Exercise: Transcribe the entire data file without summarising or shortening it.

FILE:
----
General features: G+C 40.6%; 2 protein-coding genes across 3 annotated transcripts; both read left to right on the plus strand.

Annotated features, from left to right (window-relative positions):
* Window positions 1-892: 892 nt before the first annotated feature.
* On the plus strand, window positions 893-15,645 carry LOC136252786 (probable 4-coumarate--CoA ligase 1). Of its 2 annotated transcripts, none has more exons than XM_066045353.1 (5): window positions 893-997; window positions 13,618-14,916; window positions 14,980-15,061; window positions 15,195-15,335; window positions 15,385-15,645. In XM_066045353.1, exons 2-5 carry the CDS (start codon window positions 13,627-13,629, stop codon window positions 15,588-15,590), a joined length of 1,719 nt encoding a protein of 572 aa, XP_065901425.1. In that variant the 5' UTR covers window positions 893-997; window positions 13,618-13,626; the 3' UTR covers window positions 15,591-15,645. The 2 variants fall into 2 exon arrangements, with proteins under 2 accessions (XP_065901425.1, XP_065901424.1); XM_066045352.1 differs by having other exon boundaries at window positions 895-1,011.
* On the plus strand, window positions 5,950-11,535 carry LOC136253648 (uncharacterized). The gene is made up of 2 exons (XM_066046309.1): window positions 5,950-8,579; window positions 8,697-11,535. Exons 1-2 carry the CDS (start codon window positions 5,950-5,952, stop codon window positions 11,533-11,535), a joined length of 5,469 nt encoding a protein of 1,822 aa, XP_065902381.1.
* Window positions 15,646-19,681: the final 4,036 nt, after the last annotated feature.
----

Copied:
General features: G+C 40.6%; 2 protein-coding genes across 3 annotated transcripts; both read left to right on the plus strand.

Annotated features, from left to right (window-relative positions):
* Window positions 1-892: 892 nt before the first annotated feature.
* On the plus strand, window positions 893-15,645 carry LOC136252786 (probable 4-coumarate--CoA ligase 1). Of its 2 annotated transcripts, none has more exons than XM_066045353.1 (5): window positions 893-997; window positions 13,618-14,916; window positions 14,980-15,061; window positions 15,195-15,335; window positions 15,385-15,645. In XM_066045353.1, exons 2-5 carry the CDS (start codon window positions 13,627-13,629, stop codon window positions 15,588-15,590), a joined length of 1,719 nt encoding a protein of 572 aa, XP_065901425.1. In that variant the 5' UTR covers window positions 893-997; window positions 13,618-13,626; the 3' UTR covers window positions 15,591-15,645. The 2 variants fall into 2 exon arrangements, with proteins under 2 accessions (XP_065901425.1, XP_065901424.1); XM_066045352.1 differs by having other exon boundaries at window positions 895-1,011.
* On the plus strand, window positions 5,950-11,535 carry LOC136253648 (uncharacterized). The gene is made up of 2 exons (XM_066046309.1): window positions 5,950-8,579; window positions 8,697-11,535. Exons 1-2 carry the CDS (start codon window positions 5,950-5,952, stop codon window positions 11,533-11,535), a joined length of 5,469 nt encoding a protein of 1,822 aa, XP_065902381.1.
* Window positions 15,646-19,681: the final 4,036 nt, after the last annotated feature.